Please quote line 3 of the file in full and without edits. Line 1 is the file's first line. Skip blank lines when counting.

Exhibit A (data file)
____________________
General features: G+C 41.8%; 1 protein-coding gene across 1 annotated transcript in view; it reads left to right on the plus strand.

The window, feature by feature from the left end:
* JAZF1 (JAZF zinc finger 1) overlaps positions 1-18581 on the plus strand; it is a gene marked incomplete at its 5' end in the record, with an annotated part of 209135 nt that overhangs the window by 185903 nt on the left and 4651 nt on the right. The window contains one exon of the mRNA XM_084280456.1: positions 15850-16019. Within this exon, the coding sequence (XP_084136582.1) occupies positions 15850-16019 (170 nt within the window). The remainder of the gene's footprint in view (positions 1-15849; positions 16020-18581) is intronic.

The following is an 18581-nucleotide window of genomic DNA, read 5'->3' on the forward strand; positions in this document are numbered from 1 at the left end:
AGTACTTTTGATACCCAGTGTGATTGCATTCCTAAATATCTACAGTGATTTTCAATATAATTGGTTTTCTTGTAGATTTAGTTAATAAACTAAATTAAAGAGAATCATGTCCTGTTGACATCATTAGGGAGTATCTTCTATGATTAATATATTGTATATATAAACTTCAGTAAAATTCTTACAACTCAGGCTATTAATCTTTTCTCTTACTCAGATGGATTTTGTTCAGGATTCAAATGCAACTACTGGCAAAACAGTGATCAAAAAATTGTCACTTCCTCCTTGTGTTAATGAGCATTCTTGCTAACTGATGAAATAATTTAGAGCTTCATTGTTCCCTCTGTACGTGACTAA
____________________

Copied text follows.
* JAZF1 (JAZF zinc finger 1) overlaps positions 1-18581 on the plus strand; it is a gene marked incomplete at its 5' end in the record, with an annotated part of 209135 nt that overhangs the window by 185903 nt on the left and 4651 nt on the right. The window contains one exon of the mRNA XM_084280456.1: positions 15850-16019. Within this exon, the coding sequence (XP_084136582.1) occupies positions 15850-16019 (170 nt within the window). The remainder of the gene's footprint in view (positions 1-15849; positions 16020-18581) is intronic.